How to Avoid Buying a Haunted House
by Jane Pinzhoffer
Every town has a spooky old house with a scary history. It’s usually a run-down place where kids dare each other to enter on Hallowe’en. But not every home with a less-than-savoury history looks like the house where Norman Bates lived.
A home with a dubious past might look like the perfect house, with every upgrade and feature you want, and be in a desirable neighbourhood. Looks can be deceiving, and the reality could be very different.
After searching for his buyers on a property they were interested in, Ariel did some digging and discovered the home had been the site of a murder and a suicide; needless to say, his clients decided to keep house hunting.
Even if it appears to be the house of your dreams, before you sign, do your due diligence and look up the history of the house and the homeowners. You may be surprised at what you find out using Google and Facebook.
Stigmatized Properties due to Hauntings, Murders and Suicides
Ontario law states that when it comes to buying a property, the owner must divulge if a house is considered stigmatized due to being the site of a murder, suicide, or even any alleged ghostly hauntings or other paranormal activity.
Despite there being no scientific or physical proof of the existence of ghosts, the fact that it could affect the property’s value deems it stigmatized. The same is true if there was a murder or suicide at the property.
While RECO (the Real Estate Council of Ontario) and OREA (the Ontario Real Estate Association) state that realtors have an ethical obligation to disclose stigmatizing matters to potential buyers, it doesn’t mean that all realtors would do so or that a particular occurrence would be considered a stigma by multiple parties. It’s a good idea to take matters into your own hands. You might be very surprised at what you discover, and it’s not something you want to discover after you’ve bought the house.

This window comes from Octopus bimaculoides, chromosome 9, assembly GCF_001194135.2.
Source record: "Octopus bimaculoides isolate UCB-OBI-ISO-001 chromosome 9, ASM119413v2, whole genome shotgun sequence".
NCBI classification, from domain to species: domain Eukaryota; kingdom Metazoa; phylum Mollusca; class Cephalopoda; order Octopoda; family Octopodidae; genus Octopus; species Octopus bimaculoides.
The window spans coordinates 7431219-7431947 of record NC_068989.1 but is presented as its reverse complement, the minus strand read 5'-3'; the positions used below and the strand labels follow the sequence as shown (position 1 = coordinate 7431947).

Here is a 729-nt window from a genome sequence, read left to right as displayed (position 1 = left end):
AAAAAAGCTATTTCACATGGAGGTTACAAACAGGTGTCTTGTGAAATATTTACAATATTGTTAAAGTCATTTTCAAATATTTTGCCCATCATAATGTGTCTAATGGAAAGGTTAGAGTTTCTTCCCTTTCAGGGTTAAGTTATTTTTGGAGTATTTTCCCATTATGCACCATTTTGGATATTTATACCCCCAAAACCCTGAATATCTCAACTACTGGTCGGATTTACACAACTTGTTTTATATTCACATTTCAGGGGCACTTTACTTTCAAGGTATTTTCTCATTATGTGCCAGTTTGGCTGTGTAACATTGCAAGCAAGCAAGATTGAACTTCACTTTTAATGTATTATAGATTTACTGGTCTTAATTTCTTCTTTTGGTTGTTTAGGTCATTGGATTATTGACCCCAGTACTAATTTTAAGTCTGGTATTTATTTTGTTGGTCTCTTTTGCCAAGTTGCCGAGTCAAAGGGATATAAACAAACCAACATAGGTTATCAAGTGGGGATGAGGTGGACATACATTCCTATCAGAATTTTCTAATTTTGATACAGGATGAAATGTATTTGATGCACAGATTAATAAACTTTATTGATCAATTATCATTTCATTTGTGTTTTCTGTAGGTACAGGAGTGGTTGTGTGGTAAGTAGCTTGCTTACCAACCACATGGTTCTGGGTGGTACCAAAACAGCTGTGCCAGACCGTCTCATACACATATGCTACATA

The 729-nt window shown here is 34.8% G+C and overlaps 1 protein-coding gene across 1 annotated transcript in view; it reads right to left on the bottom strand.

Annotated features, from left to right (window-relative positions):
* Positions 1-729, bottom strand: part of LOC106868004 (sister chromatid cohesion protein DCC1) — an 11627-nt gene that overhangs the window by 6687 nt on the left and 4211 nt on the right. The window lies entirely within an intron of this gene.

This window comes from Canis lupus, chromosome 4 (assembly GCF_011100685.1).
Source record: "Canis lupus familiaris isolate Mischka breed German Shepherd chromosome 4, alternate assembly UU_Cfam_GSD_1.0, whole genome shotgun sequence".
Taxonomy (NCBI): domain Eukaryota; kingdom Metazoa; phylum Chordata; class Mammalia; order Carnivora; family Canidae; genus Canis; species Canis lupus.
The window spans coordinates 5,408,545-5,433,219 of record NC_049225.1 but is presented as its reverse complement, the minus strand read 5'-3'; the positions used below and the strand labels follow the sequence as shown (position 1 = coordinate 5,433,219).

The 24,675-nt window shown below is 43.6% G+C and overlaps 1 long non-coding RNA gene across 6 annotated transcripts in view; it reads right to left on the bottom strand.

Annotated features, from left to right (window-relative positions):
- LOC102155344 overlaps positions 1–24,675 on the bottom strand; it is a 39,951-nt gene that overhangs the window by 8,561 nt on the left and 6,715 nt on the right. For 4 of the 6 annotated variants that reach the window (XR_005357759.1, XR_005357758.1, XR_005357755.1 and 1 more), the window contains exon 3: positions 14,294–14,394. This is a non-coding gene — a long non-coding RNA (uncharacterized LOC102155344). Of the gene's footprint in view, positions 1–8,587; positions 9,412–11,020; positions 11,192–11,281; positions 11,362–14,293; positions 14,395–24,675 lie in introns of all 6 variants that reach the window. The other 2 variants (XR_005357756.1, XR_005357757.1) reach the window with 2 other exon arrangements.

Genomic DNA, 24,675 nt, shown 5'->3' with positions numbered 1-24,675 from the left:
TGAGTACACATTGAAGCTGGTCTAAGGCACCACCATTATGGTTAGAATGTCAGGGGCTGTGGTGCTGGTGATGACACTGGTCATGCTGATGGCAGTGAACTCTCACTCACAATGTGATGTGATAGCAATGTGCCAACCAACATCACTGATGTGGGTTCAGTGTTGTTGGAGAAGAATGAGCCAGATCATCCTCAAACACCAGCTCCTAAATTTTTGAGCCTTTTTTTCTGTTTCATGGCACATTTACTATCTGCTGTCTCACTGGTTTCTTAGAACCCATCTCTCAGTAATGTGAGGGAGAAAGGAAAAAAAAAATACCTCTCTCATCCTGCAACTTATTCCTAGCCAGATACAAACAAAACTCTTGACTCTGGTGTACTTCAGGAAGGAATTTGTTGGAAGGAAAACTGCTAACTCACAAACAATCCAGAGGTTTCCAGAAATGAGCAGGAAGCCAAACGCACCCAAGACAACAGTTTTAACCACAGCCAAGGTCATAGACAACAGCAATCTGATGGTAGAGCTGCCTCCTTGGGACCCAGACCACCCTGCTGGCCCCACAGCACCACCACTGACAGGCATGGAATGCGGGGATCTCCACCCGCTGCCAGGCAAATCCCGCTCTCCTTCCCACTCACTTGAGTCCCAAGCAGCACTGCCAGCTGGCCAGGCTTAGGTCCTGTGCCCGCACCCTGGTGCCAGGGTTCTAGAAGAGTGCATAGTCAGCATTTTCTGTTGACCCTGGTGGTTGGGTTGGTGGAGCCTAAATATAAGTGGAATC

Search Property Addresses and Locations on Google
Social media is excellent for finding information about homeowners for all sorts of reasons. For example, they may have made a recent post about a house they’ve bought and their closing date. This kind of intel can potentially give you some ammunition when it comes to negotiating.
Searching by the address could reveal that it was the site of a flood or fire, or maybe the house is in an area that might affect the valuation when it comes time to resell.
In Ontario, all private property ownership records are registered with the government and can be searched using the OnLand site.
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